Under the Sea

Last summer, I visited Newport, Rhode Island for a week, where Phil and I had a party to celebrate our recent marriage. It's a beautiful town on an island on the North East coast of America filled with history and culture. Probably best known for its mansions and keen sailors, what I love best about visiting Newport in the summertime is the beach. There are two main beaches, with several smaller private beaches dotted around the island. Easton's Beach (aka First Beach) generally gets more crowded and touristy in the summertime, simply because it's the closest one to the center of town. There's a carousel and a small aquarium. Sachuest Beach (aka Second Beach) gets crowded too, but is my favorite because of the softness of the sand on this 1 1/4-mile-long beach and the gentle waves that sometimes have body surfing potential. But if it's one thing I can't stand at the beach (anywhere, not just in Newport), it's SEAWEED, and the waves at both spots are full of the stuff. They have this "red tide" very occasionally, that produces quite the pungent salty smell for miles around. It's this light, feathery red weed - the kind that you'll find in the most intimate of places days after a swim.

Fast forward to now and I don't know what I'd do without sea vegetables in my life. There are certain minerals we know are good for us and that we might be lacking in. For example, calcium, iron, and magnesium. Where I might have immediately associated calcium with milk, iron with red meat, and magnesium with... milk again, now I rely on one single source for all of them: SEAWEED.

If you crave salt, seaweed is going to be your best (healthy) friend. If you're feeling low on energy, seaweed will boost you back up. If you're vegan, seaweed can provide the essential B vitamins you may be lacking. So now can you see why it's a booster food in the Eating For Health™ model?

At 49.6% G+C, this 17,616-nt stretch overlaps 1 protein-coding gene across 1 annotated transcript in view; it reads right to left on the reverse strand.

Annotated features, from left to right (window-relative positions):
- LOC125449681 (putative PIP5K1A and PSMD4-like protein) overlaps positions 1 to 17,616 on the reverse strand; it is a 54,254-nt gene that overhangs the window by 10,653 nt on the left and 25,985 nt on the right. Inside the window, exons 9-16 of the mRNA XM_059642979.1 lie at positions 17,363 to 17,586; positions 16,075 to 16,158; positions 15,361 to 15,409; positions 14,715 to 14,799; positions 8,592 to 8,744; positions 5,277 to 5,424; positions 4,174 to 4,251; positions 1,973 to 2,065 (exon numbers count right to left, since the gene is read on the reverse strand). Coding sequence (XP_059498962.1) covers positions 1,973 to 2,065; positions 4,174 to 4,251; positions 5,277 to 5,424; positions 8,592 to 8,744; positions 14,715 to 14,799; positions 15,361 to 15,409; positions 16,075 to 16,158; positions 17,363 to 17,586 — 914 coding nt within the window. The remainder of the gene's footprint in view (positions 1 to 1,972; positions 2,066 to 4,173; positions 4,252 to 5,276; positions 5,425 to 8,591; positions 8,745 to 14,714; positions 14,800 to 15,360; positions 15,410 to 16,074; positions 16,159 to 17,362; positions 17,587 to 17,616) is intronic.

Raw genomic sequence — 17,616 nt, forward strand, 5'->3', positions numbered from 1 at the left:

Today, I made my lunch delicious by having a side of Irish Dulse, which I bought from Seaveg.co.uk (where they handpick their wild seaweeds on the west coast of Ireland). I simply washed and dried the dulse, tossed it with some sesame oil, and topped it with a few pumpkin seeds, some of my homemade sauerkraut, and a squeeze of lemon. This curbed my salt cravings and gave me a boost like no other!

As you can see, dulse is this beautiful red wine color, but unlike the feathery stuff I saw (and smelled) in Newport, this has an almost meaty texture to it, much more substantial than any leafy veg I've had on land. I had my seaweed salad alongside some sauteed onions, garlic, mushrooms, and rainbow chard, and a tasty wedge of goat gouda. Yum!

If you're curious about trying sea vegetables, here's a handy visual guide to help you figure out what's what. After that, I urge you to find the most local wild seaweed you can. Of course, there are plenty of packaged goods on the market from Japan, but because of the long journey they have taken to reach your plate, I'm not so sure they're still as nutrient-dense as they were when they came out of the ocean. Here in the UK, we have SeaVeg.co.uk and Just Seaweed (or learn how to forage your own!). In the US, there's Mendocino Sea Vegetable Company, Ironbound Island Seaweed, and Maine Coast Sea Vegetables.

And what if you hate sushi? How do you eat this stuff? Here are some serving suggestions:

  • Seaweed salad - rinse and dry some seaweed (any variety and combination), chop into fine pieces or strands, and top with chopped cucumber, sesame oil, pumpkin or sunflower seeds, rice vinegar, Bragg's liquid aminos, and some fresh cilantro
  • Miso soup with dulse
  • Stir-fry - mix some chopped seaweed into a veggie stir-fry just before serving
  • Nori chips - munch on some dried nori crisps to combat salty snack cravings
  • Kelp flakes - sprinkle on top of raw or cooked food instead of salt
  • Sauteed greens - mix in some seaweed next time you make some sauteed greens

Not ready to eat it? Try having a seaweed bath - your skin will never feel so smooth! Just make sure you rinse off afterwards with a nice smelling soap :)

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